Mueller Issues New Indictment Against Manafort And Ukrainian Business Partner That Have Nothing To Do With Collusion
Special counsel Robert Mueller issued new charges Friday against former Trump campaign chairman Paul Manafort and a Russian-Ukrainian business partner accused of having ties to Russian intelligence agencies.
Mueller is charging Manafort and Konstantin Kilimnik with obstruction of justice and conspiracy to obstruct justice as part of an alleged scheme to force two witnesses in the case against Manafort to alter their testimony, according to the indictment.
The superseding indictment adds to the charges against Manafort, who is accused of conspiracy to launder money and failing to register as a foreign agent for his work for former Ukrainian President Viktor Yanukovych.
The new indictment, which was handed down in federal court in Washington, D.C., does not make any allegations about Manafort’s activities during the campaign. Mueller was initially tasked with investigation possible collusion between President Donald Trump’s campaign and the Russian government. So far, his investigation has focused heavily on Manafort’s pre-campaign consulting work.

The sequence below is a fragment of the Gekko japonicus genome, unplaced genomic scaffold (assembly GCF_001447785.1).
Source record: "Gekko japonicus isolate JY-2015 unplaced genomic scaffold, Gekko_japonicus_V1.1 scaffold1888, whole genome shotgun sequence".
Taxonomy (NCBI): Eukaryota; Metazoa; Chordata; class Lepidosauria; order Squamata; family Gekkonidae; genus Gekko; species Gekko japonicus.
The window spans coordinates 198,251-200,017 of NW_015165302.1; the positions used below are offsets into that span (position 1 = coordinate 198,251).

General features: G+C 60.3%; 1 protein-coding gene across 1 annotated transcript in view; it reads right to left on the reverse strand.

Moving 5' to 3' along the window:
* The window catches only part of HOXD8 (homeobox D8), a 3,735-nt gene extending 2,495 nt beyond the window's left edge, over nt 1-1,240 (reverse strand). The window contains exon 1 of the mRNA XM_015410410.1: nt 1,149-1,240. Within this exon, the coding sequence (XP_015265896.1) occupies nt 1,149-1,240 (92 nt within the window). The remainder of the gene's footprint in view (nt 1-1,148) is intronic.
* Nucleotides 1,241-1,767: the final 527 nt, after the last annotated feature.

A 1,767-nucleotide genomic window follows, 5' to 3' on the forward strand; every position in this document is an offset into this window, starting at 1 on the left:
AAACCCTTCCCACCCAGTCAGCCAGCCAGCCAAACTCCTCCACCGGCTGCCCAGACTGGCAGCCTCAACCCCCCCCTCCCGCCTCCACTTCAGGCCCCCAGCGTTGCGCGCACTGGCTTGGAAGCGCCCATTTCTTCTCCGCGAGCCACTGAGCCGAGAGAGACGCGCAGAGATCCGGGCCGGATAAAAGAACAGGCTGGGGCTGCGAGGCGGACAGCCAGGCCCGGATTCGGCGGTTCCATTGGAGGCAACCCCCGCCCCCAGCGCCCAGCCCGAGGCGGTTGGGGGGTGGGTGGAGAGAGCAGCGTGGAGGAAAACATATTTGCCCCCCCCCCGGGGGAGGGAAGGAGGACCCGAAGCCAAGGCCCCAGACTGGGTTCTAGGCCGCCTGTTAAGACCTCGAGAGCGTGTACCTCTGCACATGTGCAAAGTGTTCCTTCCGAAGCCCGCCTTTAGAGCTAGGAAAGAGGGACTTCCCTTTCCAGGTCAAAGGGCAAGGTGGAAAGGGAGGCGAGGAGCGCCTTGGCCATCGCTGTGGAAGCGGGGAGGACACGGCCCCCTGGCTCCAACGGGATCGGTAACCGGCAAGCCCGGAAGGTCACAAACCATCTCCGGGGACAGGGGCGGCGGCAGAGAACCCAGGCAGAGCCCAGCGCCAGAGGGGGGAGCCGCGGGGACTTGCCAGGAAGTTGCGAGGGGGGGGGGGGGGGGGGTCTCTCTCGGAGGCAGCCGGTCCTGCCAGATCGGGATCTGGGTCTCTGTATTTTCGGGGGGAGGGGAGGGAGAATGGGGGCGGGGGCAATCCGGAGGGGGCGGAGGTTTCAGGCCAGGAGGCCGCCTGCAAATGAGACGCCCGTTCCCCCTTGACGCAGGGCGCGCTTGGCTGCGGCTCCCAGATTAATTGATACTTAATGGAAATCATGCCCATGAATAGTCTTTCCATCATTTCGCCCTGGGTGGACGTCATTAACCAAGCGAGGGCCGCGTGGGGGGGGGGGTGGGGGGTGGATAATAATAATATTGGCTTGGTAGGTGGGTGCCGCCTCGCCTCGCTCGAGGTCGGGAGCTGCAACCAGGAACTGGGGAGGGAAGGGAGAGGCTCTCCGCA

The new indictment alleges that Manafort and Kilimnik attempted to influence witnesses between Feb. 23 and April 2018. (RELATED: Manafort Lawyers Say Mueller Unable To Produce Evidence Of Collusion)
The two individuals — referred to as Person D1 and Person D2 — first began working with Manafort and Kilimnik in 2012 as part of what Manafort referred to as “The Hapsburg Group.”
Persons D1 and D2 served as intermediaries to European politicians who Manafort paid to lobby secretly for Ukraine and Yanukovych.
Manafort and Kilimnik reached out to the two individuals beginning on the same day that Rick Gates, a former Manafort business partner, accepted a plea deal and began cooperating with Mueller’s investigation.
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